Cumbia originated from the Caribbean coast of eastern Colombia, with folkloric variants in Panama from where it spread gaining particular popularity in Mexico, Argentina, and the Andean region.
Cumbia began as a courtship dance practiced among the African slave population that was later mixed with European instruments and musical characteristics.
Cumbia is very popular in the Andean region and the Southern Cone and was until the early 1980s more popular in these regions than the salsa.
It is often asserted that Cumbia is a variant of Guinean cumbé music. However, it should be noted that the rhythm of Cumbia can be found in music of Yoruba (more specifically, the rhythm is associated with the god Obatala), and in other musical traditions across West Africa.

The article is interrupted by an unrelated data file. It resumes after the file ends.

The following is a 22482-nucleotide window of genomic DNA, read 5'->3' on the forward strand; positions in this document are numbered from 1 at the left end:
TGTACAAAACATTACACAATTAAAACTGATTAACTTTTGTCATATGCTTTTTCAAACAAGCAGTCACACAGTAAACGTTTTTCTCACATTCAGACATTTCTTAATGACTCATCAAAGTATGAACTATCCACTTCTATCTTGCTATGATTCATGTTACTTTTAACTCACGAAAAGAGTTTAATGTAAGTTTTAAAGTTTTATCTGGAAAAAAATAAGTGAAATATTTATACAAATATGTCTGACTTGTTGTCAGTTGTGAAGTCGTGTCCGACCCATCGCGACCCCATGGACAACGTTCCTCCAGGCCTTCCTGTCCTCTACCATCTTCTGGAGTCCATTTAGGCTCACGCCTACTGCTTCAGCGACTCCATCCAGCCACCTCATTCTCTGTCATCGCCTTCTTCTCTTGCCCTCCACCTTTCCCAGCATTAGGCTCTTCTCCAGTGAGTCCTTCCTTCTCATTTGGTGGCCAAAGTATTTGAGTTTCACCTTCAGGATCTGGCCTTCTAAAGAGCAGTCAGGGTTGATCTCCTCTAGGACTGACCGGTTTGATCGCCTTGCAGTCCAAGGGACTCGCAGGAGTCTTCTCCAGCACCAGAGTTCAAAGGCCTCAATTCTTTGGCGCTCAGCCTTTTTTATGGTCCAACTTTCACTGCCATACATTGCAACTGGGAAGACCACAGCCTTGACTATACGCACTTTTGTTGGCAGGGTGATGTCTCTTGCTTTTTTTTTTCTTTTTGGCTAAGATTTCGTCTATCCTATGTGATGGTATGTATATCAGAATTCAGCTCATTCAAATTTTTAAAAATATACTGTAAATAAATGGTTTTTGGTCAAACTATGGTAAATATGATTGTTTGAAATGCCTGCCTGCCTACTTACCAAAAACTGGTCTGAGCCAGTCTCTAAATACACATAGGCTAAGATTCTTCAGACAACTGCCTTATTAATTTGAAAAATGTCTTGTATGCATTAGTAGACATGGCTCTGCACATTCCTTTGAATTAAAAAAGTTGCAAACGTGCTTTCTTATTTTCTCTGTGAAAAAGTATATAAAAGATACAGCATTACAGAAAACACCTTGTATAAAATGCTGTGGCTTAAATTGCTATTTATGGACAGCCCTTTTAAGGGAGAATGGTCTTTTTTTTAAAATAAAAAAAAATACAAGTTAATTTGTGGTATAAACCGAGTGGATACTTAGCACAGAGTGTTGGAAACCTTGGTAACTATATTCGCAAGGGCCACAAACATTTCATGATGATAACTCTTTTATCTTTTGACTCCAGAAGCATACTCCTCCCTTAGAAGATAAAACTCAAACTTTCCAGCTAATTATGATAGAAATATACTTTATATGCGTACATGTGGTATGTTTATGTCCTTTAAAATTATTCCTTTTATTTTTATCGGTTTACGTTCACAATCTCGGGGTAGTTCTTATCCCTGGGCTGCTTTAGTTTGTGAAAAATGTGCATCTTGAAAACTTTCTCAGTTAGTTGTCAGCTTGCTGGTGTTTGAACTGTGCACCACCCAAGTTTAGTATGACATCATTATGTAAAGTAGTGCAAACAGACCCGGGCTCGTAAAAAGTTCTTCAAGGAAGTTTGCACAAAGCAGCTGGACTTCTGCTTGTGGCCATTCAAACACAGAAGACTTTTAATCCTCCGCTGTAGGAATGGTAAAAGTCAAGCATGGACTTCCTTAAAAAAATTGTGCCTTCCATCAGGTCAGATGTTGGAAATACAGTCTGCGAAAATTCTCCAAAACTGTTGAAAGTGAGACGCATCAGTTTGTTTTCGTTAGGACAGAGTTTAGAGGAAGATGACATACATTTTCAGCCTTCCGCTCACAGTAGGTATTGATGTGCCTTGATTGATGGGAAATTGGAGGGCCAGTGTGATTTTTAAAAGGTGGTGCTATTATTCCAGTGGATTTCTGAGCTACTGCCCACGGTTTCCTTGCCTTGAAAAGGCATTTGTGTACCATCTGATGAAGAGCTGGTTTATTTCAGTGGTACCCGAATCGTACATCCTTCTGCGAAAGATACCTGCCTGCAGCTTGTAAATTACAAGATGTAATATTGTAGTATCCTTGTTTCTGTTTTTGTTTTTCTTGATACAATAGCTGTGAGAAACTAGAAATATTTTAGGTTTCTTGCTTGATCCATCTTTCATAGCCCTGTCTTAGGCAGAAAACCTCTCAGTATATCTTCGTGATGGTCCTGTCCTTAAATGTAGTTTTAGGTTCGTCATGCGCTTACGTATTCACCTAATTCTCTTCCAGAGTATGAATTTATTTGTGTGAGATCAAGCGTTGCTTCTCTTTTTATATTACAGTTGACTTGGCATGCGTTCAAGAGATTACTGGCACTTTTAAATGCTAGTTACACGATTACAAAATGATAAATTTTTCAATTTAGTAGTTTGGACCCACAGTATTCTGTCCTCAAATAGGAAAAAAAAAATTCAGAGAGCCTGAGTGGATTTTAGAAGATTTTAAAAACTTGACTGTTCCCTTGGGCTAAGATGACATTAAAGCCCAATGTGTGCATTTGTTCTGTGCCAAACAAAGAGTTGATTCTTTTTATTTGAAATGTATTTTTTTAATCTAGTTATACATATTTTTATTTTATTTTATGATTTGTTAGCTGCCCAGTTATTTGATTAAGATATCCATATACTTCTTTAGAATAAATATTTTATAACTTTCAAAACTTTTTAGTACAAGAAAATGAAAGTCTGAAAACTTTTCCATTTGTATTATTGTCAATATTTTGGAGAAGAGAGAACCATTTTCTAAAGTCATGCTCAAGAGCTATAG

Cumbia started in the northern coast of South America, what is now Colombia and Panama, mainly in or around Cartagena during the period of Spanish colonization. Spain used its ports to import African slaves, who tried to preserve their musical traditions and also turned the drumming and dances into a courtship ritual. Cumbia was mainly performed with just drums and claves.